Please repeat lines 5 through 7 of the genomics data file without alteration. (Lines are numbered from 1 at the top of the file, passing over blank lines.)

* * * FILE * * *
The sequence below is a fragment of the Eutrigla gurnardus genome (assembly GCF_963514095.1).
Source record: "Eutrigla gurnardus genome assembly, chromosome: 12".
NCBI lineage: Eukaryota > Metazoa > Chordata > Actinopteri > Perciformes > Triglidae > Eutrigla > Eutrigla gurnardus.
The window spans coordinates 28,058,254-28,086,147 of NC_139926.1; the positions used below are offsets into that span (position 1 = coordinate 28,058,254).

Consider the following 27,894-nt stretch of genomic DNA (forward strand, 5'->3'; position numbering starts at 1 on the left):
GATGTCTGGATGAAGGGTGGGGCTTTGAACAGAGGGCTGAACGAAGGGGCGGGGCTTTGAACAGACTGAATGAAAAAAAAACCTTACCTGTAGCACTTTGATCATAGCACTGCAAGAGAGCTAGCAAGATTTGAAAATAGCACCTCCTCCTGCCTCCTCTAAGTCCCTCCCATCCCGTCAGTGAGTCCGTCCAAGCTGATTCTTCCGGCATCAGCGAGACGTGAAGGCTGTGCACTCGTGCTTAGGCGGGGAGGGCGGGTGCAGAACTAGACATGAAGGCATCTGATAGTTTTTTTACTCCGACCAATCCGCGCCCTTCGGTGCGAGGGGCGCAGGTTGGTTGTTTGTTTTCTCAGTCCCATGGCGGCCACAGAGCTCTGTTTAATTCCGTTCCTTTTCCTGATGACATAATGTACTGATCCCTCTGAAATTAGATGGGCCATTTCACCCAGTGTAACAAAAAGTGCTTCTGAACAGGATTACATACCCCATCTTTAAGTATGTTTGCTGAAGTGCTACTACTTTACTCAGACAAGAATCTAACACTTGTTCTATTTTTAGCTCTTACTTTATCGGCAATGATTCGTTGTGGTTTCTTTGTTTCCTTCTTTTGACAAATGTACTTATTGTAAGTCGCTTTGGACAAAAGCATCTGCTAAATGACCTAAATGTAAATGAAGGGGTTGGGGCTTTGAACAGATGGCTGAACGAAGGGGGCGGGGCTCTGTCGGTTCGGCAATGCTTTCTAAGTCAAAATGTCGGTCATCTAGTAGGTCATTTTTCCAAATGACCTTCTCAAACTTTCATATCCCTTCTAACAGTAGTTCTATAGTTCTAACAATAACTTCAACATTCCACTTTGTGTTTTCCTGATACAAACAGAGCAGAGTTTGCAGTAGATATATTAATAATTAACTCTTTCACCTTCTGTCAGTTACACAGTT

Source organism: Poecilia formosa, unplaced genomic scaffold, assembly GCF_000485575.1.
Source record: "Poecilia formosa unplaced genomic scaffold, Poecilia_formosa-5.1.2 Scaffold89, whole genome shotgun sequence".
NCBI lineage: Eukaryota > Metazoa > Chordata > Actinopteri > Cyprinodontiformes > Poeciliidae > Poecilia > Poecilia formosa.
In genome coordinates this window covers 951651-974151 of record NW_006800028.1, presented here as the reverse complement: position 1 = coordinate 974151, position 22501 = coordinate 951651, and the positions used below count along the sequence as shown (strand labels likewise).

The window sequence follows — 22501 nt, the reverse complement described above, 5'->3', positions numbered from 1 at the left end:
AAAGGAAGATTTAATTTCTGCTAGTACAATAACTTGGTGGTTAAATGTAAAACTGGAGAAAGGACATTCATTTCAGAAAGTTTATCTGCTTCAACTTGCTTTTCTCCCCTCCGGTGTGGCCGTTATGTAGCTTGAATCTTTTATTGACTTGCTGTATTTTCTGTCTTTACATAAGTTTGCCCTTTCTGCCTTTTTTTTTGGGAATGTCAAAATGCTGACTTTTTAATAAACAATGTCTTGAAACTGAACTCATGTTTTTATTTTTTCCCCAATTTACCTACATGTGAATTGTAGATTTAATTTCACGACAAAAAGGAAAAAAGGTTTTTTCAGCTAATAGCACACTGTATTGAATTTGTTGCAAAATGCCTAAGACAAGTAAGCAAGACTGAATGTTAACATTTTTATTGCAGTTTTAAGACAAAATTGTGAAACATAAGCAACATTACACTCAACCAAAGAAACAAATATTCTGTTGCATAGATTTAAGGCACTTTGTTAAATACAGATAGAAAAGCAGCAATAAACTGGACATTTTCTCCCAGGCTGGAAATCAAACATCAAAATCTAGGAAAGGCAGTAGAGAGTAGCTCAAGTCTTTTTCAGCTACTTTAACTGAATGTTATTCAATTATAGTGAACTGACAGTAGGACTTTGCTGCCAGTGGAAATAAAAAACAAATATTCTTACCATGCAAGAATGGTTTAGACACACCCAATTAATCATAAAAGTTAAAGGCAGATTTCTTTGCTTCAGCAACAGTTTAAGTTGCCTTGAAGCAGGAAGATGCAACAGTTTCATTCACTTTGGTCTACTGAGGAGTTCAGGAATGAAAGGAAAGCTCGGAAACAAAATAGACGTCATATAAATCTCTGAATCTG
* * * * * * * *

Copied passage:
Consider the following 27,894-nt stretch of genomic DNA (forward strand, 5'->3'; position numbering starts at 1 on the left):
GATGTCTGGATGAAGGGTGGGGCTTTGAACAGAGGGCTGAACGAAGGGGCGGGGCTTTGAACAGACTGAATGAAAAAAAAACCTTACCTGTAGCACTTTGATCATAGCACTGCAAGAGAGCTAGCAAGATTTGAAAATAGCACCTCCTCCTGCCTCCTCTAAGTCCCTCCCATCCCGTCAGTGAGTCCGTCCAAGCTGATTCTTCCGGCATCAGCGAGACGTGAAGGCTGTGCACTCGTGCTTAGGCGGGGAGGGCGGGTGCAGAACTAGACATGAAGGCATCTGATAGTTTTTTTACTCCGACCAATCCGCGCCCTTCGGTGCGAGGGGCGCAGGTTGGTTGTTTGTTTTCTCAGTCCCATGGCGGCCACAGAGCTCTGTTTAATTCCGTTCCTTTTCCTGATGACATAATGTACTGATCCCTCTGAAATTAGATGGGCCATTTCACCCAGTGTAACAAAAAGTGCTTCTGAACAGGATTACATACCCCATCTTTAAGTATGTTTGCTGAAGTGCTACTACTTTACTCAGACAAGAATCTAACACTTGTTCTATTTTTAGCTCTTACTTTATCGGCAATGATTCGTTGTGGTTTCTTTGTTTCCTTCTTTTGACAAATGTACTTATTGTAAGTCGCTTTGGACAAAAGCATCTGCTAAATGACCTAAATGTAAATGAAGGGGTTGGGGCTTTGAACAGATGGCTGAACGAAGGGGGCGGGGCTCTGTCGGTTCGGCAATGCTTTCTAAGTCAAAATGTCGGTCATCTAGTAGGTCATTTTTCCAAATGACCTTCTCAAACTTTCATATCCCTTCTAACAGTAGTTCTATAGTTCTAACAATAACTTCAACATTCCACTTTGTGTTTTCCTGATACAAACAGAGCAGAGTTTGCAGTAGATATATTAATAATTAACTCTTTCACCTTCTGTCAGTTACACAGTT

Source organism: Poecilia formosa, unplaced genomic scaffold, assembly GCF_000485575.1.